Does the proximity of fans to the field of play in a youth sports event directly correlate to the behavior of the fans?
I’ve been thinking about this for a while. Well, ever since my kids started playing basketball. To be honest, I blog more during basketball season than any other season. There’s just so much content to be written about with basketball fans. I’ve been wondering why this is?
Our kids play soccer, field hockey, basketball, softball, and baseball. Between my husband and me, we have over 27 years of coaching experience, we attend numerous sports events other than the ones our children participate in. Therefore, I think I’ve witnessed a variety of sports, to make these observations.
“Sports psychologists are now trying to better understand why a growing number of parents are becoming increasingly emotionally overinvested in their children’s athletics.” – NY Times
Is it because basketball is an intense sport? Is it because the fans are in closer proximity to the action? One could argue that there are other intense sports, or that soccer fans are in close proximity to the action. While I agree with both these statements, I’ve come to realize a few things that make basketball different. While football and soccer are both contact sports it’s different than basketball. In football and soccer, the action is in spurts. Football action lasts mere seconds and then begins again. Soccer has lag due to the size of the field and the spacing of players. These differentiators make me believe that basketball fans are a more intense bunch.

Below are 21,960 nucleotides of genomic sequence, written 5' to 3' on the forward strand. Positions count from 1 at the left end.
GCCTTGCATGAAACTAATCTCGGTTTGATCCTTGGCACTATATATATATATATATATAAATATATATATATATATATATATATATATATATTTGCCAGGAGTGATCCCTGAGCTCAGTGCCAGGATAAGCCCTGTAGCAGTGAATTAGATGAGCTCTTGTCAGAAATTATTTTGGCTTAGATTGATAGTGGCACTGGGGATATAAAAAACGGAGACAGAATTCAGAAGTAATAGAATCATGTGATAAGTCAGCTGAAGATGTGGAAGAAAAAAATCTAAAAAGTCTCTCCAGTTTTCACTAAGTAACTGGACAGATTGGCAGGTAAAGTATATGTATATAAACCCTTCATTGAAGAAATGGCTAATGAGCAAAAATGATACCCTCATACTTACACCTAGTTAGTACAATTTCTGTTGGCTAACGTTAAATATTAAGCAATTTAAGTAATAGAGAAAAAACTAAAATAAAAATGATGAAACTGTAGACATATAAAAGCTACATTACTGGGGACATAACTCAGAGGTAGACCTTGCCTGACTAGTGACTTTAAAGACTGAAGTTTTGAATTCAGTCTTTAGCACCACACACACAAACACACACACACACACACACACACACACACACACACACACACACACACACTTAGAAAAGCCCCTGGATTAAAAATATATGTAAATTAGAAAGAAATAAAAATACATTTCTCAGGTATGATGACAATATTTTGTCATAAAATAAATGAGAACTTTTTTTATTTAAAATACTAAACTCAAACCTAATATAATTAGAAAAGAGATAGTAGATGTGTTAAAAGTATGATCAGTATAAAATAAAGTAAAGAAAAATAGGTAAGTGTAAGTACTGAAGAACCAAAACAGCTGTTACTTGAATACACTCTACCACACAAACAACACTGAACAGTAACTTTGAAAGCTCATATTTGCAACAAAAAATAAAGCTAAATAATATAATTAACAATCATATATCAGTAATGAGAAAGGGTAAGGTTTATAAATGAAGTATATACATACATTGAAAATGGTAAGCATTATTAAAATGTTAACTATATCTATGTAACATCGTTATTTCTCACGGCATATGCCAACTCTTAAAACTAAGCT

My observations have been witnessing the rise and fall in the emotion at basketball games. If the level of play on the court is very physical (maybe even dirty), there seems to be a rise in intensity or tension, both on the court and in the stands. The emotions of coaches and players ooze right into the stands. It’s so hard to explain, but you literally can feel it in the gym. The opposite is true too if the game is running smoothly and coaches are calm, the fans seem to be less boisterous.
So, what are your thoughts? Do you think I’m on to something? Do you think fan proximity or the intensity of the sport directly influences the emotion of the crowd? Or do you totally disagree?
Here’s a few other articles that are relevant to this conversation:
Understanding the Sports Parent Psyche (notice I said “Psyche” not “Psycho”)